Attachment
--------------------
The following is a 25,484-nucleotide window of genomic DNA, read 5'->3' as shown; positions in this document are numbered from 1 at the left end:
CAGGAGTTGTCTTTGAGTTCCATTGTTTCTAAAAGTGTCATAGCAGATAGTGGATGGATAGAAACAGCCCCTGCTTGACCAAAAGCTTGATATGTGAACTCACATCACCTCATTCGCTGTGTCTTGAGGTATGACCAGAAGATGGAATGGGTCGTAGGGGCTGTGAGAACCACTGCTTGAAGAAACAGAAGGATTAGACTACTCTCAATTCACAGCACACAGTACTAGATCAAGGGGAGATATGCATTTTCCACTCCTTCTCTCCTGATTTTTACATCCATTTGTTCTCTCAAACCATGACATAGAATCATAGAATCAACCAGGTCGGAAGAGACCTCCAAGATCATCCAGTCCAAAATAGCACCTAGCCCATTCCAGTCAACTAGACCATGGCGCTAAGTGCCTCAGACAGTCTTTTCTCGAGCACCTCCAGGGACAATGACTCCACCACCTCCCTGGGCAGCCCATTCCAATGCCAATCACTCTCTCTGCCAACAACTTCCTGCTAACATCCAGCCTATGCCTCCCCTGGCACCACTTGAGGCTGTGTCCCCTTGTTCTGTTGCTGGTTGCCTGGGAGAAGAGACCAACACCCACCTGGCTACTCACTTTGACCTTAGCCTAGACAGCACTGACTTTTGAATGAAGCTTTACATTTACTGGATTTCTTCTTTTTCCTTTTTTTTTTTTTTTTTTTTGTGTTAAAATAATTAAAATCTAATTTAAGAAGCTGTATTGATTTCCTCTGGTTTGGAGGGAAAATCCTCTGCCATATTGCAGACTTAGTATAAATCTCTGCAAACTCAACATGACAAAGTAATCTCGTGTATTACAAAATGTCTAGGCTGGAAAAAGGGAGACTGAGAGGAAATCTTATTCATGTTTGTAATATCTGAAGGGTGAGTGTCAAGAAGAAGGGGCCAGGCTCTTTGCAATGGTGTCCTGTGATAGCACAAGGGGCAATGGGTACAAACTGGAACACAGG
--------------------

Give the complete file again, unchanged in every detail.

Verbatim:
The following is a 25,484-nucleotide window of genomic DNA, read 5'->3' as shown; positions in this document are numbered from 1 at the left end:
CAGGAGTTGTCTTTGAGTTCCATTGTTTCTAAAAGTGTCATAGCAGATAGTGGATGGATAGAAACAGCCCCTGCTTGACCAAAAGCTTGATATGTGAACTCACATCACCTCATTCGCTGTGTCTTGAGGTATGACCAGAAGATGGAATGGGTCGTAGGGGCTGTGAGAACCACTGCTTGAAGAAACAGAAGGATTAGACTACTCTCAATTCACAGCACACAGTACTAGATCAAGGGGAGATATGCATTTTCCACTCCTTCTCTCCTGATTTTTACATCCATTTGTTCTCTCAAACCATGACATAGAATCATAGAATCAACCAGGTCGGAAGAGACCTCCAAGATCATCCAGTCCAAAATAGCACCTAGCCCATTCCAGTCAACTAGACCATGGCGCTAAGTGCCTCAGACAGTCTTTTCTCGAGCACCTCCAGGGACAATGACTCCACCACCTCCCTGGGCAGCCCATTCCAATGCCAATCACTCTCTCTGCCAACAACTTCCTGCTAACATCCAGCCTATGCCTCCCCTGGCACCACTTGAGGCTGTGTCCCCTTGTTCTGTTGCTGGTTGCCTGGGAGAAGAGACCAACACCCACCTGGCTACTCACTTTGACCTTAGCCTAGACAGCACTGACTTTTGAATGAAGCTTTACATTTACTGGATTTCTTCTTTTTCCTTTTTTTTTTTTTTTTTTTTGTGTTAAAATAATTAAAATCTAATTTAAGAAGCTGTATTGATTTCCTCTGGTTTGGAGGGAAAATCCTCTGCCATATTGCAGACTTAGTATAAATCTCTGCAAACTCAACATGACAAAGTAATCTCGTGTATTACAAAATGTCTAGGCTGGAAAAAGGGAGACTGAGAGGAAATCTTATTCATGTTTGTAATATCTGAAGGGTGAGTGTCAAGAAGAAGGGGCCAGGCTCTTTGCAATGGTGTCCTGTGATAGCACAAGGGGCAATGGGTACAAACTGGAACACAGG